Seamus grinned. "I knew you were turned on! You just do this sketching to get me out of my clothes, don't you?"

Dean chuckled. "Yes Seamus, it's all part of my master plan."


Having come in a bit late to dinner, Dean and Seamus had sat with Harry who'd come in late himself from the Quidditch captains' meeting. They lingered at their table chatting until the house elves, in their way, made it clear that the Great Hall was closed. By the time they arrived in the Gryffindor Common room, it was packed with studying students.

Dean went directly upstairs to change, while Harry and Seamus walked over to the table where Hermione and Ginny sat huddled over a parchment.

"Hey, what's going on?" Seamus asked.

Ginny looked at Hermione, then at the boys. "I'm still trying to write this note to Draco." It felt odd, admitting that to Harry. She hadn't talked to him about her feelings for Draco though she knew he'd figured it out that night at the Burrow. "It keeps coming out wrong. I think I've gone through about five feet of parchment in the last week."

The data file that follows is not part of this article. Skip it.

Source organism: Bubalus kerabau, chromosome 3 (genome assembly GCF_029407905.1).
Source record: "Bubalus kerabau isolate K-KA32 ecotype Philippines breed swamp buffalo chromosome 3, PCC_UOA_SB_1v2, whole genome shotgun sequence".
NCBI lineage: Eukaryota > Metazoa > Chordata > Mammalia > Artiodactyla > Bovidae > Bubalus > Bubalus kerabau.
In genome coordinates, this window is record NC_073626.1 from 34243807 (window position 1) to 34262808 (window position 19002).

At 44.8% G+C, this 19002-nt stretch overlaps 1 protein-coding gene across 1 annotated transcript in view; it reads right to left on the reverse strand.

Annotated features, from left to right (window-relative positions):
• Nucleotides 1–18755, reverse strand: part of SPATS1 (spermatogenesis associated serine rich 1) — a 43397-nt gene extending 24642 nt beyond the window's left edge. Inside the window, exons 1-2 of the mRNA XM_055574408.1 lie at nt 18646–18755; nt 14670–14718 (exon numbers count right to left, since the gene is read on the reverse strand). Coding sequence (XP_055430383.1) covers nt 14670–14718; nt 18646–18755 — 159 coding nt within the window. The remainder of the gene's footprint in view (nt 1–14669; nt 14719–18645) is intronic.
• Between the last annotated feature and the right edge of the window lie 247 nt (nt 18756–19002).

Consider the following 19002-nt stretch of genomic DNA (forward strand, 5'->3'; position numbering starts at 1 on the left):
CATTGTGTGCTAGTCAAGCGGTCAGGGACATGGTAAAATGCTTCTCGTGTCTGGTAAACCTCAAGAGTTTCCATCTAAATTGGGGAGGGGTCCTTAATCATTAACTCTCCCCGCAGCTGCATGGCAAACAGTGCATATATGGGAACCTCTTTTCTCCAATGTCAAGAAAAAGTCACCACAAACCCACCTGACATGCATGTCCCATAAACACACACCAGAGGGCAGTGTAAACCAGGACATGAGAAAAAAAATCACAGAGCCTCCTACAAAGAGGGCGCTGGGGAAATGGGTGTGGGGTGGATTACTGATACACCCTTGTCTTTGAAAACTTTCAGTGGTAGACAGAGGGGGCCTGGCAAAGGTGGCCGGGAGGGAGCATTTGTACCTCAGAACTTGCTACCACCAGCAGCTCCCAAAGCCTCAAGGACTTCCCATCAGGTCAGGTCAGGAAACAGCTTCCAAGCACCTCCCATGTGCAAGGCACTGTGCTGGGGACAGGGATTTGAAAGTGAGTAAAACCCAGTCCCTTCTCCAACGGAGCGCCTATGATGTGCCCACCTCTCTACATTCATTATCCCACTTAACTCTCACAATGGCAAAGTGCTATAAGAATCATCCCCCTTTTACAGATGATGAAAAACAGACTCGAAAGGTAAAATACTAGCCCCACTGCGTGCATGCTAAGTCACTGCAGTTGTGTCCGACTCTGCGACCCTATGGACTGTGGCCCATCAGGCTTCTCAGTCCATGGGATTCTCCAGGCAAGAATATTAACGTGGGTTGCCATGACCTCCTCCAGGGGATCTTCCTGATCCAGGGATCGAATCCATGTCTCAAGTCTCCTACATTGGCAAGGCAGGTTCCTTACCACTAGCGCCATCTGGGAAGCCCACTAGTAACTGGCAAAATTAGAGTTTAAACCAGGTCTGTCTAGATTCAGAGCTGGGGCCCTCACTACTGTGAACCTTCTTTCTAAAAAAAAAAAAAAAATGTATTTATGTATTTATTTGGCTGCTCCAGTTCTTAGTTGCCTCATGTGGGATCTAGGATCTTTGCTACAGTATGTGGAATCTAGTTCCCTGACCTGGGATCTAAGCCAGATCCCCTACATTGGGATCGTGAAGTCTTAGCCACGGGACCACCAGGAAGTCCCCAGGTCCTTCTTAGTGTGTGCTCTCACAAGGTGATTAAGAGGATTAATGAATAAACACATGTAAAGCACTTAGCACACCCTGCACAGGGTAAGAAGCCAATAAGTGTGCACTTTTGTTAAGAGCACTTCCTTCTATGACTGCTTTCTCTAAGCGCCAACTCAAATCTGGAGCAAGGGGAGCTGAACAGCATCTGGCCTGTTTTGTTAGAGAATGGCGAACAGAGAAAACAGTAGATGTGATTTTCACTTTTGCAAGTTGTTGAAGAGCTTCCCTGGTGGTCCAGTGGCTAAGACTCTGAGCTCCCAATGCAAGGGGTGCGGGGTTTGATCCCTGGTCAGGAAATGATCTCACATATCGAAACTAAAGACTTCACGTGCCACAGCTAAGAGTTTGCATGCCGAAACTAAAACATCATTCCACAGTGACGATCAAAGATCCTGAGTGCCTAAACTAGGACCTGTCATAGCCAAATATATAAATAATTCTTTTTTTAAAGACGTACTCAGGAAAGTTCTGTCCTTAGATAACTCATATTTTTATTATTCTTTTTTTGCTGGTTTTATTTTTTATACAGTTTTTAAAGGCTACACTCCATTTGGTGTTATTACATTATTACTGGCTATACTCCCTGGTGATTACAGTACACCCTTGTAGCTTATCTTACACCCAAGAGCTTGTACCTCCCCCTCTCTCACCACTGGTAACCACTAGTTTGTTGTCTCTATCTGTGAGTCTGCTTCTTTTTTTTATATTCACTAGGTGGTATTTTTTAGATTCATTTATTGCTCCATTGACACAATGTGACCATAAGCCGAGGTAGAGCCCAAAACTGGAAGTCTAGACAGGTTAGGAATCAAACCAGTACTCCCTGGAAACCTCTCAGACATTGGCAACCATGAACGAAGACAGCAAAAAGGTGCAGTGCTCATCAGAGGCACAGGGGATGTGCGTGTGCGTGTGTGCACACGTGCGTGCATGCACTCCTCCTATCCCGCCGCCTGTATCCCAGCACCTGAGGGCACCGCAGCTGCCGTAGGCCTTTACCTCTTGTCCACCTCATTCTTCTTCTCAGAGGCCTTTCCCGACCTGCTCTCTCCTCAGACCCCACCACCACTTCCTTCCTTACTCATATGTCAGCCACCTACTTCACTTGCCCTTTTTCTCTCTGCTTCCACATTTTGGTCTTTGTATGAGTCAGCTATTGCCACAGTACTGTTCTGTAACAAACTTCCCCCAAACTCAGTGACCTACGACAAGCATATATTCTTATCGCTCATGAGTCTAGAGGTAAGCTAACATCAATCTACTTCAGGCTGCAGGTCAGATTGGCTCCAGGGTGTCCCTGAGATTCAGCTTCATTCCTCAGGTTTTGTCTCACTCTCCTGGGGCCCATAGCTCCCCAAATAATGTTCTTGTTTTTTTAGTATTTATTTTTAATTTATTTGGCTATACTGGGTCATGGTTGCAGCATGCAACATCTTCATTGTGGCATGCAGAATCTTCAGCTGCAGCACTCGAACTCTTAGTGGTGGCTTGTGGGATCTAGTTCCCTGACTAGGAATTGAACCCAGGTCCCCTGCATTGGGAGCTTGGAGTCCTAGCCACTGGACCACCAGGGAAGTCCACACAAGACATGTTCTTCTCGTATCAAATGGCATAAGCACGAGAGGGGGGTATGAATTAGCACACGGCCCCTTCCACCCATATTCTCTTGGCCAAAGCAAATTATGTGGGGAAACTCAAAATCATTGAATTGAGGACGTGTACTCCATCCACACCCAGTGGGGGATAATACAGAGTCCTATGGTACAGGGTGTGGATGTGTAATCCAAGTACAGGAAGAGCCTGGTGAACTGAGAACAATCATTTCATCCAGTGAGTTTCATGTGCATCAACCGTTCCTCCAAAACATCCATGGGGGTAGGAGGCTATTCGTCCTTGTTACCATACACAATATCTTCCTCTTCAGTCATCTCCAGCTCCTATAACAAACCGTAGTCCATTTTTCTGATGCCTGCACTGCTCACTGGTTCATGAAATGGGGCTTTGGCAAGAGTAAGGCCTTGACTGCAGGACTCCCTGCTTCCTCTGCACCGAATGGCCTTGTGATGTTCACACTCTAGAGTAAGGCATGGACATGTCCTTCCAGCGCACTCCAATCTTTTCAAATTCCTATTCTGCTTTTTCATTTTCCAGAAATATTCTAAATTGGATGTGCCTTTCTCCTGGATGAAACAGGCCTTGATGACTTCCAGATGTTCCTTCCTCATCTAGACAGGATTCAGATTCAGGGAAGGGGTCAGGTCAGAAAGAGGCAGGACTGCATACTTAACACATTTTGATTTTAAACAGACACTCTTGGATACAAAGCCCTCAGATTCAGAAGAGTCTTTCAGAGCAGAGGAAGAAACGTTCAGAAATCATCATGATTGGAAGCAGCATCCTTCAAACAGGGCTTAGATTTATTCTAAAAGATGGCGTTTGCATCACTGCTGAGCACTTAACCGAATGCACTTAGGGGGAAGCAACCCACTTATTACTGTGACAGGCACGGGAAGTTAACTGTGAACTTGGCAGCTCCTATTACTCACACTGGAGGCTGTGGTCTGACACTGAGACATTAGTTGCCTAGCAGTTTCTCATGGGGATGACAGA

Harry nodded. "Draco's playing Quidditch after all. He was at the captain's meeting today."

Ginny smiled. "Thanks Harry, that's good to know."

Seamus asked, "So, what have you decided to say to him?"

"I'm asking him to meet me in Hogsmeade next weekend. I figure it will be easier to talk in a public place, someplace neutral."

Seamus thought quickly. "Have him meet you a little late. Say, six o'clock."

Ginny looked confused. "Why?"

"Um, it will give him more time to think about it. And maybe you'll get dinner out of him."

Ginny nodded. "Okay, that's fine." She wrote for a moment.

Harry leaned over the table and asked, "Ginny, are you sure this is what you want?"

Ginny looked Harry directly in the eyes and nodded. "I've never been as sure of anything else."

"If he hurts you again, I'll kick his arse," Harry declared.

Ginny laughed. "You'll probably have to stand in line behind six or seven large red-haired men."